BEIJING, April 17 (Xinhua) -- A detailed action plan to fight water pollution in China bodes well for a nation troubled by dirty waterways.
Announced on Thursday by the State Council, China's cabinet, the plan is aimed at improving drinking water and promoting water conservation.
Doom mongers may point to the fact that more exacting requirements on polluting companies will probably force some of them to close. In the long term though, the plan is expected to fuel economic growth, not slow it.
A BLESSING AMID PAIN
Alarm bells are sounding for small, outdated factories in sectors including paper, insecticides and tanning, which have been ordered to shut down by the end of 2016.
However, calls for bigger facilities in these sectors to update their technology to meet emission requirements and a target for clearer water in major river valleys by 2020 present unprecedented business opportunities for companies related to environmental protection.
Li Jie, a researcher in environmental science and engineering with Shanghai's Tongji University, said the action plan will hurt polluting enterprises in the short term, but they must face up to an irreversible trend toward closer environmental scrutiny of their operations.
Many small plants operate without any pollution controls or treatment. It is these operations that will be hit hardest.
Meanwhile, Li said, the action plan will bring business opportunities to the green industry, as enterprises are pushed to take more responsibility for their emissions, driving demand for equipment designed to limit pollution.
According to the Ministry of Environmental Protection (MEP), implementation of the new measures will increase GDP by 5.7 trillion yuan (about 910 billion U.S. dollars) and create 3.9 million urban jobs.
Sewage treatment businesses will be the first to benefit, said Li, referring to the plan's target to see dark and odorous water in urban areas eliminated by 2030.
Xia Guang, director of the MEP's Policy Research Center for Environment and Economy, said the action plan will create new customers for both domestic green enterprises and foreign ones.
Foreign firms have already taken a sizable share of the pollution treatment market.
AN ARDUOUS TASK
Analysts have said that pollution controls are badly needed. After more than three decades of rapid economic growth, China's water pollution has become too serious to ignore.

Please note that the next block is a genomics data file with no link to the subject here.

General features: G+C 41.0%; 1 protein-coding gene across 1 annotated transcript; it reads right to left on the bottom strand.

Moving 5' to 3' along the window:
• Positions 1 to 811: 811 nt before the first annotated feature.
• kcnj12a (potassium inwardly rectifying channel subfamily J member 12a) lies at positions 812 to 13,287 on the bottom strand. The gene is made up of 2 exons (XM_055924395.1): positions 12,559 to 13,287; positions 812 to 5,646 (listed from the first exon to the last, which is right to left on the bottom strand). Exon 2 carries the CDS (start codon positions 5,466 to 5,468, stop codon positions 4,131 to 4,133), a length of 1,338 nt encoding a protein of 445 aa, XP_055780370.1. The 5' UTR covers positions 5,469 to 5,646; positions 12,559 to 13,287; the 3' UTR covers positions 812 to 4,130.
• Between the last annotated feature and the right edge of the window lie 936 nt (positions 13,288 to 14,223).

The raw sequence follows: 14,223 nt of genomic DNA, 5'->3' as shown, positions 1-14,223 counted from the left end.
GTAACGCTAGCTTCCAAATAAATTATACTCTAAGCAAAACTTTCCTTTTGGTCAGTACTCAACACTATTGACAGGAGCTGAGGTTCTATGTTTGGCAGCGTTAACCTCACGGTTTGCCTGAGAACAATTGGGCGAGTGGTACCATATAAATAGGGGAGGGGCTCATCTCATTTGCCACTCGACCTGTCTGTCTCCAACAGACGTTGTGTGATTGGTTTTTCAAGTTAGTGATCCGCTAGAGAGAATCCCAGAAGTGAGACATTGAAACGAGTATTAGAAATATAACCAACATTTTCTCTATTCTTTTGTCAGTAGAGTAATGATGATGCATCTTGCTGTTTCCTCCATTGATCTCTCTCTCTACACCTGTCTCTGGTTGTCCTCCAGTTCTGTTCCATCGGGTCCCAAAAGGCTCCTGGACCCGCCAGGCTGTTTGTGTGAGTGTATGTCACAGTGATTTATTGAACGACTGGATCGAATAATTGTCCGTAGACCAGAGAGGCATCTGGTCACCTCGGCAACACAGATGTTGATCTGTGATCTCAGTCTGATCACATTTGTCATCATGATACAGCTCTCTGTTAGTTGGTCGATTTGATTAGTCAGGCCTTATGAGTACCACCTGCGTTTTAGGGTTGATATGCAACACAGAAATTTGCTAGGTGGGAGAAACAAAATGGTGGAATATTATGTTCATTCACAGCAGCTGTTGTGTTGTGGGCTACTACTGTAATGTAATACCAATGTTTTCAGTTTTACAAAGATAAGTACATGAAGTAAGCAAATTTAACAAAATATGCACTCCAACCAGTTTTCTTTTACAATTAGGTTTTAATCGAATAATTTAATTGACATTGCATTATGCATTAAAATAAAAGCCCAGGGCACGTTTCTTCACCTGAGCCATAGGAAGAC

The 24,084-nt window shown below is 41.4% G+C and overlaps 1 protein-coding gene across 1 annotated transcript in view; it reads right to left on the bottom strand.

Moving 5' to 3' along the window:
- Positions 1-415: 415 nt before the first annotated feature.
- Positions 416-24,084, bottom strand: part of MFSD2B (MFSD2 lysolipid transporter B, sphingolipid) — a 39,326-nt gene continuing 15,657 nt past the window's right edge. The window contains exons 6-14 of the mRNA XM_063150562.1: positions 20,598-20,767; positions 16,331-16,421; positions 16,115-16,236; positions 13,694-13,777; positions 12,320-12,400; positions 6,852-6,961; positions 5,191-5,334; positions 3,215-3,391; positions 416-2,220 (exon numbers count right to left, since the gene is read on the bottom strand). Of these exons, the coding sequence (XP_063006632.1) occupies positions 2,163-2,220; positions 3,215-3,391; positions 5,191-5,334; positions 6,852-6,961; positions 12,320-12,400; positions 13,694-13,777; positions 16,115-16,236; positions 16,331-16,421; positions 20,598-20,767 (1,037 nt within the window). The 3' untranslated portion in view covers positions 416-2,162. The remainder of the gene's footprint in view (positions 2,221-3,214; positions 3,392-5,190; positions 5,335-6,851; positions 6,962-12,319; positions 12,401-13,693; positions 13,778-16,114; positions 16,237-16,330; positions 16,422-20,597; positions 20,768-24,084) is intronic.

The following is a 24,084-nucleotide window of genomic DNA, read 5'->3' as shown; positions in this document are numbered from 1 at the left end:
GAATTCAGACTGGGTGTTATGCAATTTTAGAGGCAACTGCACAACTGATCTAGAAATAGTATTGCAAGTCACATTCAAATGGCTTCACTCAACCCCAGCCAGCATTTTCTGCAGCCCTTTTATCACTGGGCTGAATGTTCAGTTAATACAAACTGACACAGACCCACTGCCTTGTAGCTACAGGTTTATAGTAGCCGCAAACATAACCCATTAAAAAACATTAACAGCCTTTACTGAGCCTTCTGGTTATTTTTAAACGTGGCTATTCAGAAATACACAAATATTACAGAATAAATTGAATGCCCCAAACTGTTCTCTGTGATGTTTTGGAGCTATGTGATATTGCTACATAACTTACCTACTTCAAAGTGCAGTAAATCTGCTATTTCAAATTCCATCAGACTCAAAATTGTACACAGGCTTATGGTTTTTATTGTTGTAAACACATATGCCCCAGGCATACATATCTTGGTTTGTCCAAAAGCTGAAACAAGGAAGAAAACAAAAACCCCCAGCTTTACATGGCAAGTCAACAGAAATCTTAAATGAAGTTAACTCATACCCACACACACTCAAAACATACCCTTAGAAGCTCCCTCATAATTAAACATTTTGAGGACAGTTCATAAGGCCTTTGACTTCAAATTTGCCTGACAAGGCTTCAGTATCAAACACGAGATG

Some 60 percent of ground water checked by 4,778 monitoring stations was rated as "bad" or "very bad," according to an MEP report released in June 2014.
It said 17 of 31 major freshwater lakes are moderately or slightly polluted, including China's two biggest lakes, Poyang and Dongting, both of which also have shrunk significantly compared with their peak.
The report also said that more than 300 of 657 cities sampled face water shortage problems.
In the Beijing-Tianjin-Hebei region, water per capita is even less than Israel, whose 300-cubic-meter standard is rated "extremely scarce."
As cities have expanded rapidly, even tap water has fallen victim to big polluters and mishandling of industrial chemicals. In recent years, panic buying of bottled water has occurred frequently in cities, where a rising middle class is increasingly concerned about water quality.
In 2013, Shanghai's drinking water came under threat after pig carcasses were found in the Huangpu River.
The Ministry of Supervision estimates that the number of people affected by substandard drinking water may be as high as 140 million.
The new action plan is part of China's efforts to wage war on all types of pollution. It follows a plan released in 2013 to tackle smog.
That plan seems to be working. The average reading of PM 2.5, airborne particles with a diameter small enough to penetrate the lungs, has declined more than 10 percent in Hebei and Tianjin while Beijing has had a 4-percent drop, according to figures from local governments.
HARSHER MEASURES WITH DEADLINES
Xia said one the strengths of the new action plan is that it defines the responsibilities of local governments.
Pollution checks will be conducted every year and the results will be part of performance reviews for provincial officials. Distribution of funds for the campaign will also depend on the results.
Meanwhile, the plan also targets businesses with concrete measures. From 2016, a blacklist will name businesses that exceed their pollutant quotas, with severe violators risking closure.
Li said concerns about their public image will pressure enterprises to make genuine efforts to reduce pollutants.
The action plan's other main strength is that it announces deadlines, according to analysts. The plan stipulates that more than 70 percent of water in the seven major river valleys, including the Yangtze and Yellow rivers, should be in good condition by 2020. It set the same target for offshore areas.
By the end of 2030, more than 75 percent of water in the seven major river valleys should be clear, with dark and odorous water in urban areas eliminated.
Li warned that national standards on water cleanliness have long existed without proper enforcement. With harsher rules in place, implementation is the key.